While having a short discussion about AJAX and the ReST on our company’s internal mailinglist Johann brought up some interesting questions about this AJAX hype: does it really work for „normal“ web apps and how are the fixed costs for a HTTP request changing when using AJAX technology?
First of all, XMLHttpRequest has a problem: in InternetExplorer, it doesn’t work without ActiveX. This makes it pretty useless when being used in companies like HypoVereinsbank or Siemens (both are customers we’re working for) where ActiveX has been disabled for security reasons.
Second, the fixed costs for a HTTP requests are changing: while AJAX technology is designed to load just the delta of the data, your application design has to be changed in order to keep the performance: don’t include whole framework stuff while you receive a XMLHttpRequest that is only trying to receive three rows out of the database. Within „normal“ web apps you’ll have HTTP requests that are called less often but take longer, it is the opposite within XMLHttpRequest based applications: you have a lot more HTTP requests that ideally should consume less amount of time being processed – the user doesn’t want to wait within AJAX applications.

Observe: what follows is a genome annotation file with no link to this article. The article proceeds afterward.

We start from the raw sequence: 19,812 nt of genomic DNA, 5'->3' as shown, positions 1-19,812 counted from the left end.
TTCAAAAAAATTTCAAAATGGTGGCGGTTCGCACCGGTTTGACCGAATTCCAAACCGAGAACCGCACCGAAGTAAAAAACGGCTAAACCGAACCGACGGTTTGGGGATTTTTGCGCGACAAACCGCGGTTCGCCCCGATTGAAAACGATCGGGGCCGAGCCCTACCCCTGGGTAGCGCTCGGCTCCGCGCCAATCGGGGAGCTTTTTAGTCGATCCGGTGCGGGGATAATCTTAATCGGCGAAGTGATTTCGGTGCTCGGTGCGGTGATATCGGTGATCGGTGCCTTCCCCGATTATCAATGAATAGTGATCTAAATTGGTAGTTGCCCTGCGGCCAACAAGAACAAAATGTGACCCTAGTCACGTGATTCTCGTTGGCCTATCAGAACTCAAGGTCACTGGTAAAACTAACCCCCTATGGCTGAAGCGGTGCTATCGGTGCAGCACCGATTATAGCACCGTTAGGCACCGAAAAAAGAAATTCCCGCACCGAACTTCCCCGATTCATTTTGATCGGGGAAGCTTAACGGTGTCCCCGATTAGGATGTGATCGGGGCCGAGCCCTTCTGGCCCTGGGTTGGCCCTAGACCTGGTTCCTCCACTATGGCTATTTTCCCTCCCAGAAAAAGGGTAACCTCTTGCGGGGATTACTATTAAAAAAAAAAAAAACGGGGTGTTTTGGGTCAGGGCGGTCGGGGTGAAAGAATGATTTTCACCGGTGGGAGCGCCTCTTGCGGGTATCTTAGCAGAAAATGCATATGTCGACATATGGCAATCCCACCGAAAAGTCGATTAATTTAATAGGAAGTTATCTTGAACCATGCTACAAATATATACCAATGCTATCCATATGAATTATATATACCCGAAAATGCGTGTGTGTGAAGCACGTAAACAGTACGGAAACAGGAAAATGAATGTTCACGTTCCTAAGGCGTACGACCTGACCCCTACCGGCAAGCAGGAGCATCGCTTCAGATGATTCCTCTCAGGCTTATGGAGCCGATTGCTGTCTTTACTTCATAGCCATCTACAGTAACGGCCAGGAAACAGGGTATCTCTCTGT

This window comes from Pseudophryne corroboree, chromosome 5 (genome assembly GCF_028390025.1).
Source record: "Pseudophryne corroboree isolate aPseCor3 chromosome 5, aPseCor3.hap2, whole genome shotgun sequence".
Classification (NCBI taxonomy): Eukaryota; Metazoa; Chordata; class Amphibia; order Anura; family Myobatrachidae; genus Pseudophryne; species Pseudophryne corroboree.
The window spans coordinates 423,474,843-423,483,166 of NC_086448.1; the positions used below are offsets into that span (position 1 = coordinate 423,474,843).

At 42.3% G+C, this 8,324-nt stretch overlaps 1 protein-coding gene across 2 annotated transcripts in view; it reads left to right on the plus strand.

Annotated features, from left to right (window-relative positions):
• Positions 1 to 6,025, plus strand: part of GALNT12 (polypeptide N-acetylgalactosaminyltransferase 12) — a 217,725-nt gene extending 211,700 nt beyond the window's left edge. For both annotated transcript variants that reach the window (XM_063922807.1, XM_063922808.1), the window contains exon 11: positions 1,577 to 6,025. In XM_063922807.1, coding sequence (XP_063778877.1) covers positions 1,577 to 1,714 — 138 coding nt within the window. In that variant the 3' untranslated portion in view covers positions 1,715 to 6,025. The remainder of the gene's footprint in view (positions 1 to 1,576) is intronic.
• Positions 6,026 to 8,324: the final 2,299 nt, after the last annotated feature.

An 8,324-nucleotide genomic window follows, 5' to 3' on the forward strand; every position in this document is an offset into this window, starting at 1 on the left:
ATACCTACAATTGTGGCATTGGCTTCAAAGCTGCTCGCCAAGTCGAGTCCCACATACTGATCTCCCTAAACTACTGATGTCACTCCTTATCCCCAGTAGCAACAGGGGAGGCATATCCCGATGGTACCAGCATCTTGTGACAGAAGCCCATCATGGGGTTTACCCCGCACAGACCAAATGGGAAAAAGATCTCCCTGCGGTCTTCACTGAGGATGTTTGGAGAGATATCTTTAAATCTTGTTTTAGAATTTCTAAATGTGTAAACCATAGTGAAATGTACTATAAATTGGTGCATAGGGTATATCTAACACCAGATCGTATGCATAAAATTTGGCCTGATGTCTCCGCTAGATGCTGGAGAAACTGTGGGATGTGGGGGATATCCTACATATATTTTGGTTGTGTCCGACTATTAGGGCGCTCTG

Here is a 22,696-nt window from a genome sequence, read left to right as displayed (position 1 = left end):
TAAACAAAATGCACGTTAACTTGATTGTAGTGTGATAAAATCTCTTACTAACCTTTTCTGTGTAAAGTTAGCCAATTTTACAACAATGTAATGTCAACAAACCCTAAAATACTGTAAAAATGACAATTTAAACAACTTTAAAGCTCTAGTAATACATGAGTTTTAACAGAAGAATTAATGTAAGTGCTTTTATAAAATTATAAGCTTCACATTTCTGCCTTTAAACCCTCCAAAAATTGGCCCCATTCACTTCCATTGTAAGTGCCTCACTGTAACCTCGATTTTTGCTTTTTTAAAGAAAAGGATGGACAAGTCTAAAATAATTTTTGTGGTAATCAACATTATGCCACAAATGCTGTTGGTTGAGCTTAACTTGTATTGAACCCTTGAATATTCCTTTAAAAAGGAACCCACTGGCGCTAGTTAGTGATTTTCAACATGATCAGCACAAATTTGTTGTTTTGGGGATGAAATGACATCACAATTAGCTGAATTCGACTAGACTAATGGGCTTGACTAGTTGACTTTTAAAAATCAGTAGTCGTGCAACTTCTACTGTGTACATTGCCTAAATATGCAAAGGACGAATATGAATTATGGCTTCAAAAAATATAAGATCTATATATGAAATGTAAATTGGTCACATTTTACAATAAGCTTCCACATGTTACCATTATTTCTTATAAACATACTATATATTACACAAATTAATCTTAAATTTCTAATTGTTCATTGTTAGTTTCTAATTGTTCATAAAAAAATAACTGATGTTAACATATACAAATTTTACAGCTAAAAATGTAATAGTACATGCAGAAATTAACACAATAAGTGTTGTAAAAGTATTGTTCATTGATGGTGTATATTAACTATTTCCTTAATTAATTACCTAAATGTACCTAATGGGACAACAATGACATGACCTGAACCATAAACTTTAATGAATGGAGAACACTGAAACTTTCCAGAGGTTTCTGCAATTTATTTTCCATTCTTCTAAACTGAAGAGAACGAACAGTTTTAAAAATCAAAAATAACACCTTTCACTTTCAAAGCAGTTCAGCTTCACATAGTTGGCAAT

The solution for the fixed costs changing problem could be a combination of different methods: trying not to include all your framework stuff, use kinds of function caching etc.
Within 2-tier applications (for example one of our customers, Sixt, is relying heavily on XUL based applications) there is a possibility with some tricks avoiding huge traffic within loading/submitting the deltas.
What’s your experience?